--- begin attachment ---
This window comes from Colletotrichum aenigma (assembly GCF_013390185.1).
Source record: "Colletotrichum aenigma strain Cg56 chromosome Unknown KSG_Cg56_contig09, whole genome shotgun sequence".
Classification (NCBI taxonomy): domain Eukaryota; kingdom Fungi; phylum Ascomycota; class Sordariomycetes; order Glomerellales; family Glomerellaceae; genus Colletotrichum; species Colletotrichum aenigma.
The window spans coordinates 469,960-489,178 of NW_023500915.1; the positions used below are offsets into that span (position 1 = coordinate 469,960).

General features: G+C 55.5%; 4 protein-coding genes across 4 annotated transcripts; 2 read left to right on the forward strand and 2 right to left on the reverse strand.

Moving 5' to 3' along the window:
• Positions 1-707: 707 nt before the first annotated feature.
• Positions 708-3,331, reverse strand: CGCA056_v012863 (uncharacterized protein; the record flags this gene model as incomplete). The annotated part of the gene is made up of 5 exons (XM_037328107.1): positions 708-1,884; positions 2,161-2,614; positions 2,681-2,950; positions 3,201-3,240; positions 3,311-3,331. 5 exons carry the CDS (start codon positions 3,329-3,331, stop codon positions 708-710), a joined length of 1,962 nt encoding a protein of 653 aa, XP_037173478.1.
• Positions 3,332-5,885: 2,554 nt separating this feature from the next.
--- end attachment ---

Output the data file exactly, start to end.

This window comes from Colletotrichum aenigma (assembly GCF_013390185.1).
Source record: "Colletotrichum aenigma strain Cg56 chromosome Unknown KSG_Cg56_contig09, whole genome shotgun sequence".
Classification (NCBI taxonomy): domain Eukaryota; kingdom Fungi; phylum Ascomycota; class Sordariomycetes; order Glomerellales; family Glomerellaceae; genus Colletotrichum; species Colletotrichum aenigma.
The window spans coordinates 469,960-489,178 of NW_023500915.1; the positions used below are offsets into that span (position 1 = coordinate 469,960).

General features: G+C 55.5%; 4 protein-coding genes across 4 annotated transcripts; 2 read left to right on the forward strand and 2 right to left on the reverse strand.

Moving 5' to 3' along the window:
• Positions 1-707: 707 nt before the first annotated feature.
• Positions 708-3,331, reverse strand: CGCA056_v012863 (uncharacterized protein; the record flags this gene model as incomplete). The annotated part of the gene is made up of 5 exons (XM_037328107.1): positions 708-1,884; positions 2,161-2,614; positions 2,681-2,950; positions 3,201-3,240; positions 3,311-3,331. 5 exons carry the CDS (start codon positions 3,329-3,331, stop codon positions 708-710), a joined length of 1,962 nt encoding a protein of 653 aa, XP_037173478.1.
• Positions 3,332-5,885: 2,554 nt separating this feature from the next.